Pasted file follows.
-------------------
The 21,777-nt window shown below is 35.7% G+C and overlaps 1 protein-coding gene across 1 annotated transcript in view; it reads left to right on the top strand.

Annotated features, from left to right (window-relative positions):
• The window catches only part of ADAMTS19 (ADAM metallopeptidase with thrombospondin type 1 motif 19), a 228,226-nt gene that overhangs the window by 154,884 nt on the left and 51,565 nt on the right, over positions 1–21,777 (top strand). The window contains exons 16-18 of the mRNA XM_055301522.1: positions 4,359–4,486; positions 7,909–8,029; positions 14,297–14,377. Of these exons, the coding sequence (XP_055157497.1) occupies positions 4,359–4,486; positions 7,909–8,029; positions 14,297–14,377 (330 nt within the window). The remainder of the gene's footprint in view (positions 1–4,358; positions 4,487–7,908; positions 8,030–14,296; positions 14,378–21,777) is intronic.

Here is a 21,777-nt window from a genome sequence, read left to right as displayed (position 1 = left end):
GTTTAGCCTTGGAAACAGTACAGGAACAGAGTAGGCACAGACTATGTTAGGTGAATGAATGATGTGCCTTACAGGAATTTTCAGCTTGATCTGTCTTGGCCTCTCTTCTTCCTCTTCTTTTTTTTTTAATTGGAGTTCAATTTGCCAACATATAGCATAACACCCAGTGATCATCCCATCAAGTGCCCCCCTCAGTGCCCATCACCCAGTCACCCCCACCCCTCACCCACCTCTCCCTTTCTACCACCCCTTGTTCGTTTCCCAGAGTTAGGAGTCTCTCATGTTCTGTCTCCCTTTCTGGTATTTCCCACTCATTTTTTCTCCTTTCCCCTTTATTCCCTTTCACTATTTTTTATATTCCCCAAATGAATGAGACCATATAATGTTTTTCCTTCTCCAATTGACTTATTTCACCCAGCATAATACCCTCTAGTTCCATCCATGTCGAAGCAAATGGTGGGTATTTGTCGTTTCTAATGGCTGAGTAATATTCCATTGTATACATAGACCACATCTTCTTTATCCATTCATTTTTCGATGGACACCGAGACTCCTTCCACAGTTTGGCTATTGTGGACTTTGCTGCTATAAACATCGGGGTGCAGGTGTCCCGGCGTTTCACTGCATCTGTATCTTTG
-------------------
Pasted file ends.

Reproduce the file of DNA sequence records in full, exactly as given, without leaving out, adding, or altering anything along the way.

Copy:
The 21,777-nt window shown below is 35.7% G+C and overlaps 1 protein-coding gene across 1 annotated transcript in view; it reads left to right on the top strand.

Annotated features, from left to right (window-relative positions):
• The window catches only part of ADAMTS19 (ADAM metallopeptidase with thrombospondin type 1 motif 19), a 228,226-nt gene that overhangs the window by 154,884 nt on the left and 51,565 nt on the right, over positions 1–21,777 (top strand). The window contains exons 16-18 of the mRNA XM_055301522.1: positions 4,359–4,486; positions 7,909–8,029; positions 14,297–14,377. Of these exons, the coding sequence (XP_055157497.1) occupies positions 4,359–4,486; positions 7,909–8,029; positions 14,297–14,377 (330 nt within the window). The remainder of the gene's footprint in view (positions 1–4,358; positions 4,487–7,908; positions 8,030–14,296; positions 14,378–21,777) is intronic.

Here is a 21,777-nt window from a genome sequence, read left to right as displayed (position 1 = left end):
GTTTAGCCTTGGAAACAGTACAGGAACAGAGTAGGCACAGACTATGTTAGGTGAATGAATGATGTGCCTTACAGGAATTTTCAGCTTGATCTGTCTTGGCCTCTCTTCTTCCTCTTCTTTTTTTTTTAATTGGAGTTCAATTTGCCAACATATAGCATAACACCCAGTGATCATCCCATCAAGTGCCCCCCTCAGTGCCCATCACCCAGTCACCCCCACCCCTCACCCACCTCTCCCTTTCTACCACCCCTTGTTCGTTTCCCAGAGTTAGGAGTCTCTCATGTTCTGTCTCCCTTTCTGGTATTTCCCACTCATTTTTTCTCCTTTCCCCTTTATTCCCTTTCACTATTTTTTATATTCCCCAAATGAATGAGACCATATAATGTTTTTCCTTCTCCAATTGACTTATTTCACCCAGCATAATACCCTCTAGTTCCATCCATGTCGAAGCAAATGGTGGGTATTTGTCGTTTCTAATGGCTGAGTAATATTCCATTGTATACATAGACCACATCTTCTTTATCCATTCATTTTTCGATGGACACCGAGACTCCTTCCACAGTTTGGCTATTGTGGACTTTGCTGCTATAAACATCGGGGTGCAGGTGTCCCGGCGTTTCACTGCATCTGTATCTTTG